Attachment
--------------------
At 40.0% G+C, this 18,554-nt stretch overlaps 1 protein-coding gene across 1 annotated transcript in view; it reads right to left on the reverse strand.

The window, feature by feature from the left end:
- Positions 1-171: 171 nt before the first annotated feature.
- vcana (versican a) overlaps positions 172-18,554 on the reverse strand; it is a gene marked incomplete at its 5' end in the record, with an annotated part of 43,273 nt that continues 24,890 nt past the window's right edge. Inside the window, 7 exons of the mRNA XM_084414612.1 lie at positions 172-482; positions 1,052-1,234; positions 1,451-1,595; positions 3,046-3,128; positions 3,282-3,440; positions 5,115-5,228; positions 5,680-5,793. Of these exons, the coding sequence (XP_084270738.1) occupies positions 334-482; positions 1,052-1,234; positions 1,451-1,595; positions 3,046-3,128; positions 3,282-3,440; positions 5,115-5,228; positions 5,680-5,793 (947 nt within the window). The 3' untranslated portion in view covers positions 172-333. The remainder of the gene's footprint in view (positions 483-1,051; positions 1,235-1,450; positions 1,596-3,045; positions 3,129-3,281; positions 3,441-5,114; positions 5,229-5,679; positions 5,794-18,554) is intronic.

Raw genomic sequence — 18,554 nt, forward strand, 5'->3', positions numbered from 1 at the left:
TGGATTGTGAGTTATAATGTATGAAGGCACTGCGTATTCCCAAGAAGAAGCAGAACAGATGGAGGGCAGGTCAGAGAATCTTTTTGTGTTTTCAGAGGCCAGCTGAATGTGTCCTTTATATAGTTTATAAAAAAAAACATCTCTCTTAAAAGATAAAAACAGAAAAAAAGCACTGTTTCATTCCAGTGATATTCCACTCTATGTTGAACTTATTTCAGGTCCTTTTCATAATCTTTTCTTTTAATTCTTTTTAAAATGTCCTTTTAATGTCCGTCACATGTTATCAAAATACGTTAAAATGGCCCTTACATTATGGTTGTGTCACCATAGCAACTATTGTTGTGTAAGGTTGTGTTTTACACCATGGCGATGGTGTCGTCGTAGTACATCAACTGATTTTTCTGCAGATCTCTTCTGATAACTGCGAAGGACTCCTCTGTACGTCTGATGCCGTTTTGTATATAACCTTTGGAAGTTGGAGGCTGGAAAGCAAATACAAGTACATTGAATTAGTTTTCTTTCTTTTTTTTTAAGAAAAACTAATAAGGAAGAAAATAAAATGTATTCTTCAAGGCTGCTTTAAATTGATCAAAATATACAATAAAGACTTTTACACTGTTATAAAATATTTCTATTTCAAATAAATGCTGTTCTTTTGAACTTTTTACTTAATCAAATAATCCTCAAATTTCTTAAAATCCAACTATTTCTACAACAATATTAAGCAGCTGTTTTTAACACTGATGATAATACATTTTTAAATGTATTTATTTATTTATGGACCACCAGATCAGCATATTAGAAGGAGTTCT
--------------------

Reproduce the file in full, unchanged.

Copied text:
At 40.0% G+C, this 18,554-nt stretch overlaps 1 protein-coding gene across 1 annotated transcript in view; it reads right to left on the reverse strand.

The window, feature by feature from the left end:
- Positions 1-171: 171 nt before the first annotated feature.
- vcana (versican a) overlaps positions 172-18,554 on the reverse strand; it is a gene marked incomplete at its 5' end in the record, with an annotated part of 43,273 nt that continues 24,890 nt past the window's right edge. Inside the window, 7 exons of the mRNA XM_084414612.1 lie at positions 172-482; positions 1,052-1,234; positions 1,451-1,595; positions 3,046-3,128; positions 3,282-3,440; positions 5,115-5,228; positions 5,680-5,793. Of these exons, the coding sequence (XP_084270738.1) occupies positions 334-482; positions 1,052-1,234; positions 1,451-1,595; positions 3,046-3,128; positions 3,282-3,440; positions 5,115-5,228; positions 5,680-5,793 (947 nt within the window). The 3' untranslated portion in view covers positions 172-333. The remainder of the gene's footprint in view (positions 483-1,051; positions 1,235-1,450; positions 1,596-3,045; positions 3,129-3,281; positions 3,441-5,114; positions 5,229-5,679; positions 5,794-18,554) is intronic.

Raw genomic sequence — 18,554 nt, forward strand, 5'->3', positions numbered from 1 at the left:
TGGATTGTGAGTTATAATGTATGAAGGCACTGCGTATTCCCAAGAAGAAGCAGAACAGATGGAGGGCAGGTCAGAGAATCTTTTTGTGTTTTCAGAGGCCAGCTGAATGTGTCCTTTATATAGTTTATAAAAAAAAACATCTCTCTTAAAAGATAAAAACAGAAAAAAAGCACTGTTTCATTCCAGTGATATTCCACTCTATGTTGAACTTATTTCAGGTCCTTTTCATAATCTTTTCTTTTAATTCTTTTTAAAATGTCCTTTTAATGTCCGTCACATGTTATCAAAATACGTTAAAATGGCCCTTACATTATGGTTGTGTCACCATAGCAACTATTGTTGTGTAAGGTTGTGTTTTACACCATGGCGATGGTGTCGTCGTAGTACATCAACTGATTTTTCTGCAGATCTCTTCTGATAACTGCGAAGGACTCCTCTGTACGTCTGATGCCGTTTTGTATATAACCTTTGGAAGTTGGAGGCTGGAAAGCAAATACAAGTACATTGAATTAGTTTTCTTTCTTTTTTTTTAAGAAAAACTAATAAGGAAGAAAATAAAATGTATTCTTCAAGGCTGCTTTAAATTGATCAAAATATACAATAAAGACTTTTACACTGTTATAAAATATTTCTATTTCAAATAAATGCTGTTCTTTTGAACTTTTTACTTAATCAAATAATCCTCAAATTTCTTAAAATCCAACTATTTCTACAACAATATTAAGCAGCTGTTTTTAACACTGATGATAATACATTTTTAAATGTATTTATTTATTTATGGACCACCAGATCAGCATATTAGAAGGAGTTCT